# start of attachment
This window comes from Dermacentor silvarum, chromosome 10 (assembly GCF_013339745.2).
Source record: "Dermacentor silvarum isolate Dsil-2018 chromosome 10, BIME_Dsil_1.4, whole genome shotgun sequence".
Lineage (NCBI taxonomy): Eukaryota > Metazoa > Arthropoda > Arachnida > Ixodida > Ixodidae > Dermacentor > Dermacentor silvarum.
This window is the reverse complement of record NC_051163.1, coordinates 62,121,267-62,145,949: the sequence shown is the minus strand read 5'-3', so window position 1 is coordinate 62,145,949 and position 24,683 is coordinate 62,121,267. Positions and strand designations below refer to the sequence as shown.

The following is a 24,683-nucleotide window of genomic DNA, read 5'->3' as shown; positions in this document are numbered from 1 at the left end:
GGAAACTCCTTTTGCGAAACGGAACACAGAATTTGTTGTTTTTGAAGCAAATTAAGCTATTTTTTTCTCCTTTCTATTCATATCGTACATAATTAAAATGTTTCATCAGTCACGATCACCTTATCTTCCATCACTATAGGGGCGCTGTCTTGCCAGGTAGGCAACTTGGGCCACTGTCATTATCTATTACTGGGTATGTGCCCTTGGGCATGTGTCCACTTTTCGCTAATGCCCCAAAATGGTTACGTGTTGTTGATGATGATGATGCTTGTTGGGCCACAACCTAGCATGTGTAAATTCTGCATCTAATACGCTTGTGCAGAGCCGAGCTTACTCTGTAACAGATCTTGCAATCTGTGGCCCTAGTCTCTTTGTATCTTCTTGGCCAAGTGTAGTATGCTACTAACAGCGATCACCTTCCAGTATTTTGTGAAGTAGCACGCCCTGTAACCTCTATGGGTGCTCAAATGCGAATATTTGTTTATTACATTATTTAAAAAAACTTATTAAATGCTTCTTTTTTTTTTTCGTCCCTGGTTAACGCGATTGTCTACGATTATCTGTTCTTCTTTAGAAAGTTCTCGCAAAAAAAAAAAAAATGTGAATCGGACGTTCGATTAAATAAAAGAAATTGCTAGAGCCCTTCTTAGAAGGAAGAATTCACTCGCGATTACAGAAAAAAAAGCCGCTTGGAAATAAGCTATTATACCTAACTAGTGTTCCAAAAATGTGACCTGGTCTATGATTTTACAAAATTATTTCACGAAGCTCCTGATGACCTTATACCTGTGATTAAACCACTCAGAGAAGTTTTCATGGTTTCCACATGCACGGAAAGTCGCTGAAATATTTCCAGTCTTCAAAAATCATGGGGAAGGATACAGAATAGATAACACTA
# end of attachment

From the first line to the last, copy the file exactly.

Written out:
This window comes from Dermacentor silvarum, chromosome 10 (assembly GCF_013339745.2).
Source record: "Dermacentor silvarum isolate Dsil-2018 chromosome 10, BIME_Dsil_1.4, whole genome shotgun sequence".
Lineage (NCBI taxonomy): Eukaryota > Metazoa > Arthropoda > Arachnida > Ixodida > Ixodidae > Dermacentor > Dermacentor silvarum.
This window is the reverse complement of record NC_051163.1, coordinates 62,121,267-62,145,949: the sequence shown is the minus strand read 5'-3', so window position 1 is coordinate 62,145,949 and position 24,683 is coordinate 62,121,267. Positions and strand designations below refer to the sequence as shown.

The following is a 24,683-nucleotide window of genomic DNA, read 5'->3' as shown; positions in this document are numbered from 1 at the left end:
GGAAACTCCTTTTGCGAAACGGAACACAGAATTTGTTGTTTTTGAAGCAAATTAAGCTATTTTTTTCTCCTTTCTATTCATATCGTACATAATTAAAATGTTTCATCAGTCACGATCACCTTATCTTCCATCACTATAGGGGCGCTGTCTTGCCAGGTAGGCAACTTGGGCCACTGTCATTATCTATTACTGGGTATGTGCCCTTGGGCATGTGTCCACTTTTCGCTAATGCCCCAAAATGGTTACGTGTTGTTGATGATGATGATGCTTGTTGGGCCACAACCTAGCATGTGTAAATTCTGCATCTAATACGCTTGTGCAGAGCCGAGCTTACTCTGTAACAGATCTTGCAATCTGTGGCCCTAGTCTCTTTGTATCTTCTTGGCCAAGTGTAGTATGCTACTAACAGCGATCACCTTCCAGTATTTTGTGAAGTAGCACGCCCTGTAACCTCTATGGGTGCTCAAATGCGAATATTTGTTTATTACATTATTTAAAAAAACTTATTAAATGCTTCTTTTTTTTTTTCGTCCCTGGTTAACGCGATTGTCTACGATTATCTGTTCTTCTTTAGAAAGTTCTCGCAAAAAAAAAAAAAATGTGAATCGGACGTTCGATTAAATAAAAGAAATTGCTAGAGCCCTTCTTAGAAGGAAGAATTCACTCGCGATTACAGAAAAAAAAGCCGCTTGGAAATAAGCTATTATACCTAACTAGTGTTCCAAAAATGTGACCTGGTCTATGATTTTACAAAATTATTTCACGAAGCTCCTGATGACCTTATACCTGTGATTAAACCACTCAGAGAAGTTTTCATGGTTTCCACATGCACGGAAAGTCGCTGAAATATTTCCAGTCTTCAAAAATCATGGGGAAGGATACAGAATAGATAACACTA